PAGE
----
“We are a poor country and if the government saw no affiliation or membership they would not intervene,” he says. K2.0’s research last year into how sport has been financed supports Salihu’s claim, with sport regularly receiving relatively meagre financing until the last few years, in which it has seen a splurge.

As well as infrastructure issues, the FFK had difficulty in keeping Kosovar players motivated. “We had so many talented players,” he says. “It was shameful for Europe, but I saw that they didn’t care. We were the only land in south-eastern Europe that was isolated, totally isolated… in the 21st century!”

Making up for lost time

The 10th anniversary of Kosovo’s Declaration of Independence has seen many critical voices over the lack of progress the Kosovar state has made in its first decade. There is a body of evidence to suggest that the same criticisms can apply to sport, but in many senses, the Kosovo sporting world is not a 10-year-old, but still a small toddler, only allowed to grow since recognition.

Both Salihu and Dushku say that for years, the football and basketball federations had almost a sole aim, to enter FIFA and FIBA, whilst trying to keep their sports alive in the meantime. Now, both federations have moved to much larger premises and the staff and aims have increased dramatically.

“Things go so fast, just now I’m working on a project to build 12 artificial turf pitches, it’s a big step for us,” says Salihu, before also outlining his excitement at other infrastructure projects getting underway.

Eroll Salihu, general secretary at the Kosovo Football Federation, is trying to lead the development of youth and women’s participation in football, after years of just trying to keep the sport alive. Photo: Atdhe Mulla / K2.0.

Dushku though, is less enthused at the speed of development. The problem is not just financial, though she says that “money is always a problem when it comes to the Ministry of Sport.”

She believes that whilst the Department of Sport within the ministry, is focussed on increasing the capacity of basketball halls at the Palace of Youth and Sport to 3,000 seats, in line with FIBA requirements, they are ignoring other technical issues, like internet access and toilet facilities.

This led to FIBA inspectors being “unsatisfied” with the standard of Kosovo’s venues on the eve of their debut in qualification for the 2019 FIBA World Cup in September last year, with the federation only narrowly avoiding punishment.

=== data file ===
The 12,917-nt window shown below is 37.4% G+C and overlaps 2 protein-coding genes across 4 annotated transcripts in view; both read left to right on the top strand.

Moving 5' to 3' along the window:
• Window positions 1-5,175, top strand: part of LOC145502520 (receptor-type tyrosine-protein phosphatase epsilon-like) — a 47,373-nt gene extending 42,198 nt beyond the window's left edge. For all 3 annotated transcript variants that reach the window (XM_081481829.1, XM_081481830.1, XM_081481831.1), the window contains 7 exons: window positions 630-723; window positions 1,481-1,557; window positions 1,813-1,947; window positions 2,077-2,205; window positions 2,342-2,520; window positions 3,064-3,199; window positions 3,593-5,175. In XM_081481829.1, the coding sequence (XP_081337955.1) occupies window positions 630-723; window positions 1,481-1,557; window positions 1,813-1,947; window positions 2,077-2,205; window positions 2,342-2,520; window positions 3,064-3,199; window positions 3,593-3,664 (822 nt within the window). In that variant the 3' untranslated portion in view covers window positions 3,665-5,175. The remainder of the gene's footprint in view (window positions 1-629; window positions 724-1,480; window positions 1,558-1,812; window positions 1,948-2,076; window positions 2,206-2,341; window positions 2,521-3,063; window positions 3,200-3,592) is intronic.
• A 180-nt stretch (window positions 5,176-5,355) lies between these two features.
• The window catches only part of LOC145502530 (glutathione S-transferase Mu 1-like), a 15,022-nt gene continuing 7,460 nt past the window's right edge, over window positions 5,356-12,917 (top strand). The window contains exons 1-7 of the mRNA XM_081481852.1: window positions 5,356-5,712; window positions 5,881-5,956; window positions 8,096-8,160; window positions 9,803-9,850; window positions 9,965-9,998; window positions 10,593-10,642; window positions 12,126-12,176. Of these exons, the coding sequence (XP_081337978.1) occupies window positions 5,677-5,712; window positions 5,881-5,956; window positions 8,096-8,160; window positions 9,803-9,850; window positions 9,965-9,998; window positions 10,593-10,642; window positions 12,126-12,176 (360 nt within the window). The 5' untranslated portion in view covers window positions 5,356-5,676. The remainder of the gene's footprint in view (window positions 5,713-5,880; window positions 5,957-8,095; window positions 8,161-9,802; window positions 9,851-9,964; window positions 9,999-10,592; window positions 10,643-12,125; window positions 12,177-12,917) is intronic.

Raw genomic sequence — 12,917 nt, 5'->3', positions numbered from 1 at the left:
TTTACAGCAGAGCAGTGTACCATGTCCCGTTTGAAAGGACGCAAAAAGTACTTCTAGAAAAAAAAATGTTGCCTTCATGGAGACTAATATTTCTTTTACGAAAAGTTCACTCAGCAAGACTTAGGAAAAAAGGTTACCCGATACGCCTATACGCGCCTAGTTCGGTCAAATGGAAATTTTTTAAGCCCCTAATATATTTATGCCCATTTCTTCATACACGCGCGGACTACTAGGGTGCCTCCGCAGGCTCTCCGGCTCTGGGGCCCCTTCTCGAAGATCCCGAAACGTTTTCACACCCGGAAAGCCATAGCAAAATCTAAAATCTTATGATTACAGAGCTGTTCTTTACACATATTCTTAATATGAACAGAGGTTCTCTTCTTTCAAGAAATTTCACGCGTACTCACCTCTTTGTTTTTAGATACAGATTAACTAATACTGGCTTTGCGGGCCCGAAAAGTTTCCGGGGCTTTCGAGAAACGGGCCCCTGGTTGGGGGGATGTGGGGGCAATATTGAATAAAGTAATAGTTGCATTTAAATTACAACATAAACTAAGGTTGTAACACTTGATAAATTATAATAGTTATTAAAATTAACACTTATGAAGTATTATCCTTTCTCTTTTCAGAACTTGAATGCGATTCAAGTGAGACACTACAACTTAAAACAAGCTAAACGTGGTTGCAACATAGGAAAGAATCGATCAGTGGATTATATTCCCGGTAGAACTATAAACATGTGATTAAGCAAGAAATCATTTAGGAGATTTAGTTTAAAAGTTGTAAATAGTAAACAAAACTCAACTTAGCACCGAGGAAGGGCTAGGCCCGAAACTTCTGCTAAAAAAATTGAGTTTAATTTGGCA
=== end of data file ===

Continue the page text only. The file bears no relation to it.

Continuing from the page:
But regardless of infrastructure, the focus of both general secretaries is inclusion, growing the areas of their sports that have been neglected, especially the participation of young people and women and girls. Since FIBA recognition, the number of youth basketball teams in Kosovo has grown from 30 to 88, though the federation wants to see more.

Salihu states that women’s football is a priority of his federation and points to two UEFA-licensed women in senior positions with the women’s national team — manager Afërdita Fazlija and her assistant Sanije Krasniqi — as well as the gender balance within the federation itself, where he says 40 percent of the administration are women.

The FFK has also established an under-16 girls’ league, not always common in the Western Balkans, and launched nationwide scouting and inclusion projects for girls and young women.

Dushku meanwhile hopes to restore women’s basketball to the days when she played in European competitions in front of full halls across Kosovo, a far cry from the state of the women’s game today. The FBK are set to launch a FIBA-assisted project that aims to increase girls’ participation in the sport, with a focus on rural areas — a search they hope will uncover more tall girls for the national teams.

While Salihu and Dushku are helping build Kosovar sport for the future, they are both members of the numerous previous generations of Kosovar sportsmen and women that had their careers hampered by politics.

Salihu was a member of the KF Prishtina team that pulled out of the Yugoslav First League in 1991, before playing in the parallel leagues set up in Kosovo in the ’90s. Dushku played in the post-war, pre-independence era, denied a chance to represent her country, and only given flickering glimpses of international club competitions.

In the 10 years that have passed since that Declaration of Independence yet more generations were denied the opportunity to fulfill their potential. The damage done by the delay in recognitions and a lack of state support have left Guri and countless other athletes uncared and unprovided for — with issues carrying over into the period after Kosovo’s federations joined international organizations.

Ten years in, the future is still only just beginning. No more generations can be lost.K

Feature image: Atdhe Mulla / K2.0.